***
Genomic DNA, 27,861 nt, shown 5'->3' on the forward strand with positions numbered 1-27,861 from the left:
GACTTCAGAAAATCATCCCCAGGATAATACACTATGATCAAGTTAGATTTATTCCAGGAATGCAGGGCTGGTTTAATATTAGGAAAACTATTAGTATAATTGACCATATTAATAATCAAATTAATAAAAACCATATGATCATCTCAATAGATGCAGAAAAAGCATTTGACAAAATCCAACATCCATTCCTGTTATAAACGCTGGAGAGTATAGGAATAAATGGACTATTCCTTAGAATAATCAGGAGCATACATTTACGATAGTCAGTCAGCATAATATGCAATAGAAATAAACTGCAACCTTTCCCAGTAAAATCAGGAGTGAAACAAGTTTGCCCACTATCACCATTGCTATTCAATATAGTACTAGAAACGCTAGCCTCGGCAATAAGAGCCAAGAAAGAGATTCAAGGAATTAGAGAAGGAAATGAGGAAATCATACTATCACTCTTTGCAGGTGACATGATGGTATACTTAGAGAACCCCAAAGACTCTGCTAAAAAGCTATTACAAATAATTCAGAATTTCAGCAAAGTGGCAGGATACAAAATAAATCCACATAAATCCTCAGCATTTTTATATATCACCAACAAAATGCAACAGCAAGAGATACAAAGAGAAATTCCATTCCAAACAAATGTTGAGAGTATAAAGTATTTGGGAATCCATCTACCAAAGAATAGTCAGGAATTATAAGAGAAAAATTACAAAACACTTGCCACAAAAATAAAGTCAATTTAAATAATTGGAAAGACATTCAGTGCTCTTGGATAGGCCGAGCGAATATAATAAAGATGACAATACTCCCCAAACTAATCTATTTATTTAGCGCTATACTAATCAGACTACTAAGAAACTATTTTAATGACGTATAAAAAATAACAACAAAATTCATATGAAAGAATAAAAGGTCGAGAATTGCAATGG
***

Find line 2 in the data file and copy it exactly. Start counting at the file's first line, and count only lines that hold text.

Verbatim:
GACTTCAGAAAATCATCCCCAGGATAATACACTATGATCAAGTTAGATTTATTCCAGGAATGCAGGGCTGGTTTAATATTAGGAAAACTATTAGTATAATTGACCATATTAATAATCAAATTAATAAAAACCATATGATCATCTCAATAGATGCAGAAAAAGCATTTGACAAAATCCAACATCCATTCCTGTTATAAACGCTGGAGAGTATAGGAATAAATGGACTATTCCTTAGAATAATCAGGAGCATACATTTACGATAGTCAGTCAGCATAATATGCAATAGAAATAAACTGCAACCTTTCCCAGTAAAATCAGGAGTGAAACAAGTTTGCCCACTATCACCATTGCTATTCAATATAGTACTAGAAACGCTAGCCTCGGCAATAAGAGCCAAGAAAGAGATTCAAGGAATTAGAGAAGGAAATGAGGAAATCATACTATCACTCTTTGCAGGTGACATGATGGTATACTTAGAGAACCCCAAAGACTCTGCTAAAAAGCTATTACAAATAATTCAGAATTTCAGCAAAGTGGCAGGATACAAAATAAATCCACATAAATCCTCAGCATTTTTATATATCACCAACAAAATGCAACAGCAAGAGATACAAAGAGAAATTCCATTCCAAACAAATGTTGAGAGTATAAAGTATTTGGGAATCCATCTACCAAAGAATAGTCAGGAATTATAAGAGAAAAATTACAAAACACTTGCCACAAAAATAAAGTCAATTTAAATAATTGGAAAGACATTCAGTGCTCTTGGATAGGCCGAGCGAATATAATAAAGATGACAATACTCCCCAAACTAATCTATTTATTTAGCGCTATACTAATCAGACTACTAAGAAACTATTTTAATGACGTATAAAAAATAACAACAAAATTCATATGAAAGAATAAAAGGTCGAGAATTGCAATGG